My hon. friend says,
"Therein lies the danger." What are we in Canada, as part of the British empire, doing to hold our place of leadership in the world's greatest theatre of potential development and trouble, the Pacific ocean? We have in British Columbia and Alberta two of the richest provinces in the dominion. The Canadian section of the north Pacific is richer in natural resources than are Australia and New Zealand combined. What are we doing to fulfil our responsibility on the Pacific ocean? We should realize what is being done by the motherland in Singapore and Hongkong and by our sister dominions in the antipodes and do likewise. But all we do is to reduce a rather niggardly subsidy that should be increased to encourage development on the Pacific. That kind of economy is not going to help the Minister of Finance to gather the taxes necessary to meet the obligations of the dominion. It is not going to help the cities of Vancouver, Prince Rupert and Victoria to gather the taxes necessary to meet their municipal obligations. It is not going to help British Columbia and Alberta to distribute
their grain, lumber, minerals and innumerable other products to Pacific ocean markets. These products should be flowing into these markets in much greater volume than they are at the present time and this volume will not be increased until this country recognizes that it must maintain not only an internal but an external transportation service to all the markets of the world.
I appreciate that these are times of great difficulty, but it seems rather extraordinary that a nation like Japan, with fewer resources than the dominion, or a country like Great Britain, with fewer resources than we have, can find the money and the means to build and develop a shipping service for commerce and at the same time maintain a naval program costing far more than its ocean shipping service. We in Canada have no naval service to maintain and yet we cannot continue to pay a niggardly subsidy for the development of^ our shipping services. Just recently the shipping service of Great Britain was recognized as being in need of assistance and an extensive program of subsidies was brought into effect.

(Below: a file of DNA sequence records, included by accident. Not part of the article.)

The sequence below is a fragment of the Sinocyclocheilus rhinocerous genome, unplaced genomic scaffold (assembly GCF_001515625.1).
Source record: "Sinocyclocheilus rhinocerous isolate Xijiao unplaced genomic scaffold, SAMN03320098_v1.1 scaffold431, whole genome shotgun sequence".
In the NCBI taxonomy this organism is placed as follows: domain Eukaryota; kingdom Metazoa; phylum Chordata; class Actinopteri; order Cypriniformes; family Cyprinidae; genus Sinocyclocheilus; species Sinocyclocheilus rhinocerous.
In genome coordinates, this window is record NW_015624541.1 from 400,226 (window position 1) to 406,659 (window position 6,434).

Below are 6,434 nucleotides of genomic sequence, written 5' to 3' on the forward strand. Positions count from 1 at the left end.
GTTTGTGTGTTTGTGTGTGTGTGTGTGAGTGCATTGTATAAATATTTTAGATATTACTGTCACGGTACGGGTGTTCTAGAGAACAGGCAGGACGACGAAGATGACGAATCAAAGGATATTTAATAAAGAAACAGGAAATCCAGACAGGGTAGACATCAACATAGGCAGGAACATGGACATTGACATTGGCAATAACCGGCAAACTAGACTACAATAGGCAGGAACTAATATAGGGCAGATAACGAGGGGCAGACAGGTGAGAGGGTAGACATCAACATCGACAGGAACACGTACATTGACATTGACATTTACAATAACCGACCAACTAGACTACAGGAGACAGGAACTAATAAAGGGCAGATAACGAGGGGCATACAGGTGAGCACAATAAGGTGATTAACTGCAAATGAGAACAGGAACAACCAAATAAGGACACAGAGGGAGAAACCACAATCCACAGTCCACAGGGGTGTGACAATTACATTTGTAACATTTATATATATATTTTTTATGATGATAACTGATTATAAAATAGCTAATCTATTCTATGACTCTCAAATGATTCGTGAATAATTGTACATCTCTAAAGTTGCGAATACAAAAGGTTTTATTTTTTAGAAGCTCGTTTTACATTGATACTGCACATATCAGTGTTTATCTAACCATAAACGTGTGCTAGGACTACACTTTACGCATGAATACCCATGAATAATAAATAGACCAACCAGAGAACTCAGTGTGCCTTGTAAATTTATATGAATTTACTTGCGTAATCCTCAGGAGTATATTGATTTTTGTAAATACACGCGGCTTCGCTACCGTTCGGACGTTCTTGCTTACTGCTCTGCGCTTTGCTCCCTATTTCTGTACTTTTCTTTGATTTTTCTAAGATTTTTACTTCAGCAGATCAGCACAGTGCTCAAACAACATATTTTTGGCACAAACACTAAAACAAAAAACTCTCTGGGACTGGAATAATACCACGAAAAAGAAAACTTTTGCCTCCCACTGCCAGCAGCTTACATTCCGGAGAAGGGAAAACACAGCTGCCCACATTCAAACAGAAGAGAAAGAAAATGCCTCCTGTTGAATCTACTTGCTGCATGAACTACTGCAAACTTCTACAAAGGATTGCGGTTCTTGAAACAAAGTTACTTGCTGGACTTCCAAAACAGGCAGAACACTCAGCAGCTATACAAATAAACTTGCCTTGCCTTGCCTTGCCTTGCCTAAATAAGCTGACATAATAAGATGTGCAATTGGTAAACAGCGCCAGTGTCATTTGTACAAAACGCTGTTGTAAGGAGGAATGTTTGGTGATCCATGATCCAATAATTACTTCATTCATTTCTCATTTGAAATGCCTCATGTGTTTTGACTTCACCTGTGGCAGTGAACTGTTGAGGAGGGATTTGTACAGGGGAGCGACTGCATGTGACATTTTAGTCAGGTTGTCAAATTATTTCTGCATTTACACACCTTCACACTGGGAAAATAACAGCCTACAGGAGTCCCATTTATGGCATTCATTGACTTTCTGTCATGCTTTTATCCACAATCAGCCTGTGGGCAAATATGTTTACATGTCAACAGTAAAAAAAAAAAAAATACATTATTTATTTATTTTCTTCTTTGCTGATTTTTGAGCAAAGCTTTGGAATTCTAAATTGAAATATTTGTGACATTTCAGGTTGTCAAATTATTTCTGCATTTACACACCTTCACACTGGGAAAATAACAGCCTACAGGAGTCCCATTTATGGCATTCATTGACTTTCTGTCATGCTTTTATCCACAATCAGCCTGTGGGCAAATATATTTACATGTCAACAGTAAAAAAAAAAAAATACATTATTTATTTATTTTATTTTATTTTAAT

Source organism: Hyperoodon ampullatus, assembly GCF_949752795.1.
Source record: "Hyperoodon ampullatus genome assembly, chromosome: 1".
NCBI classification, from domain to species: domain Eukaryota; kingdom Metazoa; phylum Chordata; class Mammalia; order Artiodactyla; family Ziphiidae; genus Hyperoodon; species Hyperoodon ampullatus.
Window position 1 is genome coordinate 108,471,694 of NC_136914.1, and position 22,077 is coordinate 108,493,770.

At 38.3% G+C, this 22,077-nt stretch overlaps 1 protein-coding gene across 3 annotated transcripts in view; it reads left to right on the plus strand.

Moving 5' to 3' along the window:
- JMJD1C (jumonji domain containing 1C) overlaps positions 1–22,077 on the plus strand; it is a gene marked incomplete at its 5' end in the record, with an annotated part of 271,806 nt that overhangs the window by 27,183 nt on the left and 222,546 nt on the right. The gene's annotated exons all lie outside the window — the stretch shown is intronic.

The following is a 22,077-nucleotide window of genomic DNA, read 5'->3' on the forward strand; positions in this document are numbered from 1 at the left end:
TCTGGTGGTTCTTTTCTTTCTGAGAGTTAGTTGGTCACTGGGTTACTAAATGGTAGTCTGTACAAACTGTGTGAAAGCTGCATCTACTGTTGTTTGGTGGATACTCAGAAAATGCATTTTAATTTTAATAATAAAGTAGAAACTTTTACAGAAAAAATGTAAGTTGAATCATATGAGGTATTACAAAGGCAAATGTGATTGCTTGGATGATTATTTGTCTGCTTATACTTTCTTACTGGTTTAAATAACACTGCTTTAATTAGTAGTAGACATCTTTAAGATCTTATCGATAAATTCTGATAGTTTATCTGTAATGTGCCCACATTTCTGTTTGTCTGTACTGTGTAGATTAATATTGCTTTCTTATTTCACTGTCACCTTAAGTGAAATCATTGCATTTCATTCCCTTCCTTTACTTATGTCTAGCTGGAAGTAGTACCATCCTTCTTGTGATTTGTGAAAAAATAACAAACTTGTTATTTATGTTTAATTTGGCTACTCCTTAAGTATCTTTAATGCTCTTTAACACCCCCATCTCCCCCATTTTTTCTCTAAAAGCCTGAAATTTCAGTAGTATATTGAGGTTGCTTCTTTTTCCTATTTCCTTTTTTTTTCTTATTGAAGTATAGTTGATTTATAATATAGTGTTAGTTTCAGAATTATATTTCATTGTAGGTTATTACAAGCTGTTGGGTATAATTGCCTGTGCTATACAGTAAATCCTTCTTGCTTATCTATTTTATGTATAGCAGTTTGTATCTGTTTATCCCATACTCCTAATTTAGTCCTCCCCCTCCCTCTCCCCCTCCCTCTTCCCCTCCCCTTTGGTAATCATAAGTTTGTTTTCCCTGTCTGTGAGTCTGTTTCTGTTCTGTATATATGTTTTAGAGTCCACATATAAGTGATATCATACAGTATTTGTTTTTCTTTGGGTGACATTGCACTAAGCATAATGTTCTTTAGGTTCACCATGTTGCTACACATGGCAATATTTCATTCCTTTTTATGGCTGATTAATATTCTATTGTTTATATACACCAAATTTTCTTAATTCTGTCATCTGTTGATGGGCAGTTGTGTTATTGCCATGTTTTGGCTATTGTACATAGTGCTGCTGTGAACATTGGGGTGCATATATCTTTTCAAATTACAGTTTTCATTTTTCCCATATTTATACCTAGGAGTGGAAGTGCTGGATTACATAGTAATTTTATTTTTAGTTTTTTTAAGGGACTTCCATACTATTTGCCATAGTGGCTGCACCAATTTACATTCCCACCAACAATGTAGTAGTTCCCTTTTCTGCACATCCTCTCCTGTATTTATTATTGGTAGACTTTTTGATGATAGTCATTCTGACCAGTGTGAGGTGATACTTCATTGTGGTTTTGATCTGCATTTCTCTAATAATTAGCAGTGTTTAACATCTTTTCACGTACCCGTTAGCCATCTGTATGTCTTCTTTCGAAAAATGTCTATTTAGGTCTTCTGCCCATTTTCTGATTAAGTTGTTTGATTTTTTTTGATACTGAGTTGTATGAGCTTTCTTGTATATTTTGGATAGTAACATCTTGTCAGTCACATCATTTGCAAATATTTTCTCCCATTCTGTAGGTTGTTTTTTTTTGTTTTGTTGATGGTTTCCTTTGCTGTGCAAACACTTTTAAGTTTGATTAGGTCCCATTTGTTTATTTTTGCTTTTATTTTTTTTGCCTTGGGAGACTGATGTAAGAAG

I should like to point out one other matter to the committee. Japan has adopted another technique; she has appropriated to herself that of Great Britain in establishing protectorates over Egypt and India by establishing control over Korea, It is not a question of what Japan may do to-morrow; we know what she has done already in the way of expansion. Unquestionably she is moved to establish the government in Manchuria, and she has now arrived at the point where she can establish a measure of authority over northern China. She has devised a form of Monroe doctrine and has sufficient authority to say to London that she will not approve a sterling loan to the Nanking government. We in western Canada feel that there are great opportunities as well as great responsibilities for the empire on the Pacific ocean. These opportunities and responsibilities are not confined to western Canada; they are not confined to the dominion as a whole; they apply to Canada as a nation and as one of the members of the commonwealth of nations known as the British empire. We should not overlook the fact that there are only about 70 millions of people of British extraction in the 500 millions of people who make up this empire. The position of leadership which the people of the British empire have held in a world of 2,000 million people is something that has been challenged before, is being challenged to-day and will be challenged in the future.
If in our desire for economy we allow ourselves to be bound by the outworn, impossible, impractical and absurd conventions of orthodox economy and orthodox finance, which have been abandoned by every country that appreciates the future, then having put the wealth of our nation in pawn, we are now sacrificing the possibilities of progress to pay the pawnbrokers' exactions. It may be that this is the way in which we are going to manage the currency and credit of this nation so that it may be issued in terms of public need. But if we are going to sacrifice trade on the Pacific ocean in the name of economy, we are going to repudiate the most important promise that ever was made by any government to the people of a nation, namely, that currency and credit would be created and issued ini terms of public need. The kind of economy involved in this reduction, will prove to be a ghastly expense to the people of Canada, and it is not the kind of economy that .they expected they were going to receive after the last general election.